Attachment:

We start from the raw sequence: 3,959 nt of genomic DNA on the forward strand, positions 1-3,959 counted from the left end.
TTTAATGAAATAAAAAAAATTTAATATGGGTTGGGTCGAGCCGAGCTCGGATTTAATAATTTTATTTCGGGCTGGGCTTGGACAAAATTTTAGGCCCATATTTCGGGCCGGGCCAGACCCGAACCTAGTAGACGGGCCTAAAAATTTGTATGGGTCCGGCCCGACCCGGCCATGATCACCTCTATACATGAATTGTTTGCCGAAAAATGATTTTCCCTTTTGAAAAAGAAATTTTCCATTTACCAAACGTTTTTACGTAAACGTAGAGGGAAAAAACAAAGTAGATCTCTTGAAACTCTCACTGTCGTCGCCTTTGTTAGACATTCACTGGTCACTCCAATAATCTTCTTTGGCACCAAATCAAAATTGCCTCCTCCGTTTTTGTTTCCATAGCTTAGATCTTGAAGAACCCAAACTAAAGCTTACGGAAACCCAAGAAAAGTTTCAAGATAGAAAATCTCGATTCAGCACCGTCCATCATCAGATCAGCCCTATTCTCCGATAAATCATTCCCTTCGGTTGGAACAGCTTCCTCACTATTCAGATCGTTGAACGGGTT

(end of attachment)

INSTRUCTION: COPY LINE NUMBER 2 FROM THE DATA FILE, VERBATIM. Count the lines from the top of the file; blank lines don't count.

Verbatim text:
TTTAATGAAATAAAAAAAATTTAATATGGGTTGGGTCGAGCCGAGCTCGGATTTAATAATTTTATTTCGGGCTGGGCTTGGACAAAATTTTAGGCCCATATTTCGGGCCGGGCCAGACCCGAACCTAGTAGACGGGCCTAAAAATTTGTATGGGTCCGGCCCGACCCGGCCATGATCACCTCTATACATGAATTGTTTGCCGAAAAATGATTTTCCCTTTTGAAAAAGAAATTTTCCATTTACCAAACGTTTTTACGTAAACGTAGAGGGAAAAAACAAAGTAGATCTCTTGAAACTCTCACTGTCGTCGCCTTTGTTAGACATTCACTGGTCACTCCAATAATCTTCTTTGGCACCAAATCAAAATTGCCTCCTCCGTTTTTGTTTCCATAGCTTAGATCTTGAAGAACCCAAACTAAAGCTTACGGAAACCCAAGAAAAGTTTCAAGATAGAAAATCTCGATTCAGCACCGTCCATCATCAGATCAGCCCTATTCTCCGATAAATCATTCCCTTCGGTTGGAACAGCTTCCTCACTATTCAGATCGTTGAACGGGTT